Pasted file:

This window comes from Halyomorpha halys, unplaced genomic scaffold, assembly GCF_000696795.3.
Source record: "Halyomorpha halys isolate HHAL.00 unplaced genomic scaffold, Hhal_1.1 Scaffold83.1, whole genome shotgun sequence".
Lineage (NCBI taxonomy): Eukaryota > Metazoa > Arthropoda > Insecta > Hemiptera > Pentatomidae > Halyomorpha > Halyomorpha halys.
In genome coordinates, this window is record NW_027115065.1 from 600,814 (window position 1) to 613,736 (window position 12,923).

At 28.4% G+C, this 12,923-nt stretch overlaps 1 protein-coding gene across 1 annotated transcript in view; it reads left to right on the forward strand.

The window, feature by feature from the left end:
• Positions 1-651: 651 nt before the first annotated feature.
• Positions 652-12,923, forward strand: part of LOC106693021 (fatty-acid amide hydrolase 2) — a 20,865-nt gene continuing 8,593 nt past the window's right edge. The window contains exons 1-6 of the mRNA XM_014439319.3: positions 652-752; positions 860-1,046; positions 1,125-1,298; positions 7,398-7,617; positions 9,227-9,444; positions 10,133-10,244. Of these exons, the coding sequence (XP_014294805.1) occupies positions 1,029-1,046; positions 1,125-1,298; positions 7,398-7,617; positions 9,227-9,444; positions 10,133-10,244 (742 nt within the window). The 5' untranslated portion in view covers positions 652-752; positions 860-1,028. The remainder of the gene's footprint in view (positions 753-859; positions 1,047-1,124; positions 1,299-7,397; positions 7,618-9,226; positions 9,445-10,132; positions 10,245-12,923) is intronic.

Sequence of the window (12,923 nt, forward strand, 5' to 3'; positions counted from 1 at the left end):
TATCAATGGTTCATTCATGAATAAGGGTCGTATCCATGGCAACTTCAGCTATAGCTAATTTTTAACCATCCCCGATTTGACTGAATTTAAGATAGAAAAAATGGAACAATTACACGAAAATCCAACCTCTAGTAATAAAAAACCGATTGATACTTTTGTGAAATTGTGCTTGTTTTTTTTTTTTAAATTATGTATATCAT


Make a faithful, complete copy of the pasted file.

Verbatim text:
This window comes from Halyomorpha halys, unplaced genomic scaffold, assembly GCF_000696795.3.
Source record: "Halyomorpha halys isolate HHAL.00 unplaced genomic scaffold, Hhal_1.1 Scaffold83.1, whole genome shotgun sequence".
Lineage (NCBI taxonomy): Eukaryota > Metazoa > Arthropoda > Insecta > Hemiptera > Pentatomidae > Halyomorpha > Halyomorpha halys.
In genome coordinates, this window is record NW_027115065.1 from 600,814 (window position 1) to 613,736 (window position 12,923).

At 28.4% G+C, this 12,923-nt stretch overlaps 1 protein-coding gene across 1 annotated transcript in view; it reads left to right on the forward strand.

The window, feature by feature from the left end:
• Positions 1-651: 651 nt before the first annotated feature.
• Positions 652-12,923, forward strand: part of LOC106693021 (fatty-acid amide hydrolase 2) — a 20,865-nt gene continuing 8,593 nt past the window's right edge. The window contains exons 1-6 of the mRNA XM_014439319.3: positions 652-752; positions 860-1,046; positions 1,125-1,298; positions 7,398-7,617; positions 9,227-9,444; positions 10,133-10,244. Of these exons, the coding sequence (XP_014294805.1) occupies positions 1,029-1,046; positions 1,125-1,298; positions 7,398-7,617; positions 9,227-9,444; positions 10,133-10,244 (742 nt within the window). The 5' untranslated portion in view covers positions 652-752; positions 860-1,028. The remainder of the gene's footprint in view (positions 753-859; positions 1,047-1,124; positions 1,299-7,397; positions 7,618-9,226; positions 9,445-10,132; positions 10,245-12,923) is intronic.

Sequence of the window (12,923 nt, forward strand, 5' to 3'; positions counted from 1 at the left end):
TATCAATGGTTCATTCATGAATAAGGGTCGTATCCATGGCAACTTCAGCTATAGCTAATTTTTAACCATCCCCGATTTGACTGAATTTAAGATAGAAAAAATGGAACAATTACACGAAAATCCAACCTCTAGTAATAAAAAACCGATTGATACTTTTGTGAAATTGTGCTTGTTTTTTTTTTTTAAATTATGTATATCAT